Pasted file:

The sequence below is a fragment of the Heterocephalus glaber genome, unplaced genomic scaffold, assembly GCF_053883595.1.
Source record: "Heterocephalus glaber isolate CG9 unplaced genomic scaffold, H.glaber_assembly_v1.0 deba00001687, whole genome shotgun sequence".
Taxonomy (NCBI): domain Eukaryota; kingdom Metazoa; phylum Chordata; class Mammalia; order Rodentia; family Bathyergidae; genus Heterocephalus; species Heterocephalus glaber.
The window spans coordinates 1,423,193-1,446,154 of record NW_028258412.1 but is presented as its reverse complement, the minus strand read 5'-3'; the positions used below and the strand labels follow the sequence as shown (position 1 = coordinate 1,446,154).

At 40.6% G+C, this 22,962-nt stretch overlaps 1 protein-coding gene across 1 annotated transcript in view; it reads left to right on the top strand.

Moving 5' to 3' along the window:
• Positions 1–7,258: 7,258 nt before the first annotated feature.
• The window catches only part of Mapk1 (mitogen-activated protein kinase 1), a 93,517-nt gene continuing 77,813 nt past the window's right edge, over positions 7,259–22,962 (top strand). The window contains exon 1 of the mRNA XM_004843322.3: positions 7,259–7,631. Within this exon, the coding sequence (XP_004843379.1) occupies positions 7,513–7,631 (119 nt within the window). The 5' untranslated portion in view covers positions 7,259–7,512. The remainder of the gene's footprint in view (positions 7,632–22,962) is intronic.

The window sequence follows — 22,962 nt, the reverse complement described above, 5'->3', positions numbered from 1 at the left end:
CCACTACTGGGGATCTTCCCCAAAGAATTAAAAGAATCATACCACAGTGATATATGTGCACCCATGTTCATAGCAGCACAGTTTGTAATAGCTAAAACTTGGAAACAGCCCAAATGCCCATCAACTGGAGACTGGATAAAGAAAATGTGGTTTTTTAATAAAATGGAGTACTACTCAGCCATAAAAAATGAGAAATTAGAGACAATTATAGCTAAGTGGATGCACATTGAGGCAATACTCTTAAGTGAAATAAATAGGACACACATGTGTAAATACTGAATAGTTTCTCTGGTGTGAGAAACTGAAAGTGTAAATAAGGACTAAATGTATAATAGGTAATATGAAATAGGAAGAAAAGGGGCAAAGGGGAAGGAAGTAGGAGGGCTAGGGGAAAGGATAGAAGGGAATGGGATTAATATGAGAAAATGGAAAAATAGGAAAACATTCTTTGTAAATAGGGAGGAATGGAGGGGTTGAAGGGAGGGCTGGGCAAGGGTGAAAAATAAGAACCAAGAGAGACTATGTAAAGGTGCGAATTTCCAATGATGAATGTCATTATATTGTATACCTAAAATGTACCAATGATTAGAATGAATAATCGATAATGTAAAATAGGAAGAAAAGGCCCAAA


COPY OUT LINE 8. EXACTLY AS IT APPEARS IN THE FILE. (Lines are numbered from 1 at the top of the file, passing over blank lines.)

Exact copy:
• The window catches only part of Mapk1 (mitogen-activated protein kinase 1), a 93,517-nt gene continuing 77,813 nt past the window's right edge, over positions 7,259–22,962 (top strand). The window contains exon 1 of the mRNA XM_004843322.3: positions 7,259–7,631. Within this exon, the coding sequence (XP_004843379.1) occupies positions 7,513–7,631 (119 nt within the window). The 5' untranslated portion in view covers positions 7,259–7,512. The remainder of the gene's footprint in view (positions 7,632–22,962) is intronic.